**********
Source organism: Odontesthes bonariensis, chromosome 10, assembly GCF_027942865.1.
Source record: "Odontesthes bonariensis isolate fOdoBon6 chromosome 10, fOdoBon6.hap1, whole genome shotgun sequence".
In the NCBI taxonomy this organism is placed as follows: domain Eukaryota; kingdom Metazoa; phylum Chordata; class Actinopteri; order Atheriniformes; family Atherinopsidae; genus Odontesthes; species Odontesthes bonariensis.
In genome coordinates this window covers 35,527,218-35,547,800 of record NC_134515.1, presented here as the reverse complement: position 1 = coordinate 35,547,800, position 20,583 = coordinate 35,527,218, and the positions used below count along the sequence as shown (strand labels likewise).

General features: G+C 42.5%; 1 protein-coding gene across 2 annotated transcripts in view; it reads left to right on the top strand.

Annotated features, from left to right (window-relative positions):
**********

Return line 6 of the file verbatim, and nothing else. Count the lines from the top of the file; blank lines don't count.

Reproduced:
Annotated features, from left to right (window-relative positions):